Luxembourg: A garden with a valley running through it

Luxembourg: A garden with a valley running through it

With spring just around the corner in central Illinois, my thoughts naturally turned to Luxembourg City, where I spent three weeks from mid-May last year, sponsored by Luxembourg Income Study. Linking the two places is the rhythm of nature: lilacs, rhododendrons, peonies, irises and daylilies bloom from late April to late June in central Illinois, in that order; they blossomed within the span of those three weeks in Luxembourg City, perhaps to give my wife, Keiko, and me the feeling of home of the entire spring.

Luxembourg City is the capital of Luxembourg, a landlocked country surrounded by Belgium, France, and Germany with a second highest 2009 per capita GDP in the world and a population of half a million. Picking up a local newspaper, you will find its content in the three languages of French, German and Luxembourgish. The capital, a UNESCO World Heritage Site and seat of several European Union institutions, is a beautiful marriage of culture and nature. The city straddles several spectacular valleys and outcrops, with the main valley, known as the Grund when it runs through the city center, with the Alzette River meandering at its bottom.

On the weekdays, I would speed-walk, oblivious to the efficient local buses passing by, from our studio apartment for close to 40 minutes to the office, as a way to get some fresh air and exercise to counteract cooping up indoors all day long at the research institute. On my way there and back, I would enjoy the flowers in the front gardens of the wayside local houses, some cute and some stately. On most of the same days, Keiko would take an even longer walk to explore the old town. The old quarters have many tourist sites: Place Guillaume, Place d'Arme, the Grand Ducal Palace, Cathedrale de Notre Dame, Eglise St. Michel, Muse National d'Histoire et d'Art (National Museum of History and Art), and Ptrusse Casemates and Bock Casemates (networks of underground fortifications).

There are Saturday markets in the old town. The day after our arrival in Luxembourg City, a Saturday, we chanced upon these markets – an antique market in Place d'Arme, where all sorts of antiques, books, china, other types of collectibles, and homemade crafts were displayed, and a farmers market in Place Guillaume, where you would find fresh and dried fruits, vegetables, meats, cheeses, breads, homemade jams and specialty foods. The palace is the home of Grand Duke Henri, Luxembourg's handsome head of state. You can find him gracing postcards for tourists.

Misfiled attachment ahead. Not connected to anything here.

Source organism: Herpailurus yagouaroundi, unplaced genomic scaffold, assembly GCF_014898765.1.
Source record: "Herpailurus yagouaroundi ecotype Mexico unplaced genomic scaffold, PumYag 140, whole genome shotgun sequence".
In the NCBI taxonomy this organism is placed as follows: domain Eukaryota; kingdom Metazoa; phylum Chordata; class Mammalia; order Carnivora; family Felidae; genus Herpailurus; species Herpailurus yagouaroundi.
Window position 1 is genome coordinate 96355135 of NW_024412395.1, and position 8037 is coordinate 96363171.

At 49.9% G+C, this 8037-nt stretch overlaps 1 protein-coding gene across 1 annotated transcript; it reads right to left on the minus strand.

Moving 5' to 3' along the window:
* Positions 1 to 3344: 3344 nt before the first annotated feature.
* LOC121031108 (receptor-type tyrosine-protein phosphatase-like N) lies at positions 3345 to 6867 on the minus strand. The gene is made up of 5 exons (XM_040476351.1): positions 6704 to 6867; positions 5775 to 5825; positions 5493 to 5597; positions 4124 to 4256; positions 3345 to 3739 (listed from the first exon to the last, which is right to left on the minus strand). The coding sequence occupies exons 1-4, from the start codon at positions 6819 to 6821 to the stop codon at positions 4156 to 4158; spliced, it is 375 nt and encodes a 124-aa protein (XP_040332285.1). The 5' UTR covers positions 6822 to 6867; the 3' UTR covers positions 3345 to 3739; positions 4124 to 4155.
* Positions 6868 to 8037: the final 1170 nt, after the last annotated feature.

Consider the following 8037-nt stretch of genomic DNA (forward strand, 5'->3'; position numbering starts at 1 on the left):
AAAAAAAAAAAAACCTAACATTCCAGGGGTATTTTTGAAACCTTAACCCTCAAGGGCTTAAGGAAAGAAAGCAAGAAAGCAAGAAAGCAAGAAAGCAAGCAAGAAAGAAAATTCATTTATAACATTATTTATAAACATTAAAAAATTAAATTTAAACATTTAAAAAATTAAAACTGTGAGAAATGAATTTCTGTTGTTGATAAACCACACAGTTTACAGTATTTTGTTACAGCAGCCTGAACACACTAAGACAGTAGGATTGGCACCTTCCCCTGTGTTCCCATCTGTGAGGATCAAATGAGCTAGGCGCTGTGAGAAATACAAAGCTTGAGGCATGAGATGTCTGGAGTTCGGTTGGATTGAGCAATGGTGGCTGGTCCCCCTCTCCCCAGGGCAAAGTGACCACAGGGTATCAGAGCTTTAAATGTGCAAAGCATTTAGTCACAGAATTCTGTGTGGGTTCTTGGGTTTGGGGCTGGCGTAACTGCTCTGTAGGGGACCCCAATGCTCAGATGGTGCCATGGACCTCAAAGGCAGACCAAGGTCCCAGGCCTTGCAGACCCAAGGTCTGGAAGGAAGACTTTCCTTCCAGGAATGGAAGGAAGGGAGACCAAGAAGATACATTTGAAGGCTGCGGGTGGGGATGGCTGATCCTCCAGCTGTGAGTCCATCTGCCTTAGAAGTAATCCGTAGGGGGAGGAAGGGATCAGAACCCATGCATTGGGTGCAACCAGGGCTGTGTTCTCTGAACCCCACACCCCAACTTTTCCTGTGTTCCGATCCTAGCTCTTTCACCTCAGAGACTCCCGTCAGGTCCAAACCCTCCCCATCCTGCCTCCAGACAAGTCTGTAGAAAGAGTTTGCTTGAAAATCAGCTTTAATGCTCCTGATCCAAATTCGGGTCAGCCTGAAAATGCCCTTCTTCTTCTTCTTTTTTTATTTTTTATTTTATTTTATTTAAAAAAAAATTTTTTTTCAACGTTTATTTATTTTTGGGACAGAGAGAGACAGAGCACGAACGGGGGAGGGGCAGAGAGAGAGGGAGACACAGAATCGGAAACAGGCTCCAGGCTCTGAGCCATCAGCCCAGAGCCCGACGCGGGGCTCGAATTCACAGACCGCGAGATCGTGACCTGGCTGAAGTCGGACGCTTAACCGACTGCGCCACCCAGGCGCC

Northeast of the old town connected by the Charlotte Bridge is Kirchberg, home to the European Union and banking institutions. It is also home to the modern art museum, known as MUDAM (Muse d'Art Moderne), its iconic modern structure designed by the American architect I.M. Pei, showcasing a marvelous dialogue between the natural and the historical environment. Another resident in Kirchberg is La Coque (the shell), the sports and event complex including an aquatic center whose Olympic pool I swam in one day and found it more visually pleasing–with plenty of natural lighting and green foliage in and outdoors–than any swimming pools I have seen in Illinois.

Luxembourg City has a major marathon, consisting of a full and a half marathon. On May 23, we went to watch the event, joined by thousands of other spectators. The marathon, participated in by elite runners and fitness runners alike, was a truly jolly event. The 6 p.m. start time began an evening of festivities, and the finish line, with two parallel chutes for the full and the half marathon so that the elite and the recreational runners could finish in synch, was in an indoor stadium of La Coque where rock musicians played to enhance the merriment. The weather was pleasant; I could not think of a better way to spend a spring evening. If I beef up the mileage of my weekly runs, I would be seriously tempted to try a half marathon on my next visit there and to see the lilacs when the fragrance of those in my yard has become a memory.

Tim Liao, professor of sociology and statistics at the University of Illinois, lives in Urbana and travels when he can.

Sections (2):News, Nation/World
Location (2):Europe, World
Tags (1):Luxembourg

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